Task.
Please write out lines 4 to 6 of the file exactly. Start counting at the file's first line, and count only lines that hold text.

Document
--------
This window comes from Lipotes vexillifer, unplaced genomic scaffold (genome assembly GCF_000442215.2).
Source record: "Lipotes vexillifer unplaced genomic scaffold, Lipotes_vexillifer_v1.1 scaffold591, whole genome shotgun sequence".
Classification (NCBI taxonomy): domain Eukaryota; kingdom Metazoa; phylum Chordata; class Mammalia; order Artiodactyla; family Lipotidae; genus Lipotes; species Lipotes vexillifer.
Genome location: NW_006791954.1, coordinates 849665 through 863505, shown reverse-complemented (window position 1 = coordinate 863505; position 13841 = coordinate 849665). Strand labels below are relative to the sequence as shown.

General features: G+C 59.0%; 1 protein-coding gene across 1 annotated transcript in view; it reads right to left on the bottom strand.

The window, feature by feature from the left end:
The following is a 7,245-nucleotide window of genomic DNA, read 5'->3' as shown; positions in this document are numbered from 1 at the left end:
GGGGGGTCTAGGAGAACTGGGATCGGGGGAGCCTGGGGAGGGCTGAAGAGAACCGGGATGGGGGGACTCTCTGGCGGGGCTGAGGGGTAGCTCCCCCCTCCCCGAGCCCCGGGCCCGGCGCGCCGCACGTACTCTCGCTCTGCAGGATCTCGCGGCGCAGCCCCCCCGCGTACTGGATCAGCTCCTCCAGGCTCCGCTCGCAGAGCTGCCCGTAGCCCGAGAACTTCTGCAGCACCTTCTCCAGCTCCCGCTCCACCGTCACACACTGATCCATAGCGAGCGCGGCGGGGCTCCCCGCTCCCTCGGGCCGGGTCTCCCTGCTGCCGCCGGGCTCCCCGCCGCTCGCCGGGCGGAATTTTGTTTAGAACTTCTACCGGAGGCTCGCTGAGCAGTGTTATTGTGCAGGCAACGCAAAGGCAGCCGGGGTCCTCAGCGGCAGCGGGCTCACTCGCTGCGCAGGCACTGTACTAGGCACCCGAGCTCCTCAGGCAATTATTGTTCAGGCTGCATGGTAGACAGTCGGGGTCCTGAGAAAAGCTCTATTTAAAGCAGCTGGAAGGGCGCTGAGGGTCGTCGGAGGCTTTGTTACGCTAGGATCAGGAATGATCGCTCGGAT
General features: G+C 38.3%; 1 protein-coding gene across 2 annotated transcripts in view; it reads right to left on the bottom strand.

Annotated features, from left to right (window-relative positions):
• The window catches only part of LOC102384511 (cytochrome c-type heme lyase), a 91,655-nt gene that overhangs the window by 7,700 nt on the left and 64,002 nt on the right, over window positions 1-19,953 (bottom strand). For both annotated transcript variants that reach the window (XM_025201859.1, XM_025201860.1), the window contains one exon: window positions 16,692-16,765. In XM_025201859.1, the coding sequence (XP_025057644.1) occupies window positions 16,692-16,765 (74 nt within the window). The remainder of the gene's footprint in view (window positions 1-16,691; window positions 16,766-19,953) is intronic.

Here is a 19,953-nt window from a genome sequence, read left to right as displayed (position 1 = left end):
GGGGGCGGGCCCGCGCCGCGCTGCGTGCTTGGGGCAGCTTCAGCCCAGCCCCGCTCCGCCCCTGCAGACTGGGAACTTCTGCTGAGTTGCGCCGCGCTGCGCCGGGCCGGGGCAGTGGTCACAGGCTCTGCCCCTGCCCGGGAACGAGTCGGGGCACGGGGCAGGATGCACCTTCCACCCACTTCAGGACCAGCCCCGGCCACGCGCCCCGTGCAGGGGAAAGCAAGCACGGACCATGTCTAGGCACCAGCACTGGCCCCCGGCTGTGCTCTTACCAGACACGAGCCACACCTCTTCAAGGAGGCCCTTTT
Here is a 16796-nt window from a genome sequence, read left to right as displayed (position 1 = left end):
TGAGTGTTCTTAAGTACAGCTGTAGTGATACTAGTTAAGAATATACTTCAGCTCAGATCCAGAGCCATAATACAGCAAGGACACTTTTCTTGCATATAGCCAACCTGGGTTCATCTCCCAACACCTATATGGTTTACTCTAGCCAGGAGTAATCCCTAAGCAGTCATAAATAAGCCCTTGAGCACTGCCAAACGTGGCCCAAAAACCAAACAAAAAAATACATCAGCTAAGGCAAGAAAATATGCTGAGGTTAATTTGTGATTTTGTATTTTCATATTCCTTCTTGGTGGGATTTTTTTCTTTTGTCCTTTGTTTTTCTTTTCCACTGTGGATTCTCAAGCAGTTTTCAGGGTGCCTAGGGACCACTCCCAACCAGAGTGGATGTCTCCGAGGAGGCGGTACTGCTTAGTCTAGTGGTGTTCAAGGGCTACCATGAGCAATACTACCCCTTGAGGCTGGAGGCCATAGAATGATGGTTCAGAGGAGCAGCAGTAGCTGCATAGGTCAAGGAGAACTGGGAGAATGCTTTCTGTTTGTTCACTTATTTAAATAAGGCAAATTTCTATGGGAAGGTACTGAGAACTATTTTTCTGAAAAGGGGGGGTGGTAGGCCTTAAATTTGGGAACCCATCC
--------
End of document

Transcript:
Genome location: NW_006791954.1, coordinates 849665 through 863505, shown reverse-complemented (window position 1 = coordinate 863505; position 13841 = coordinate 849665). Strand labels below are relative to the sequence as shown.

General features: G+C 59.0%; 1 protein-coding gene across 1 annotated transcript in view; it reads right to left on the bottom strand.

The window, feature by feature from the left end: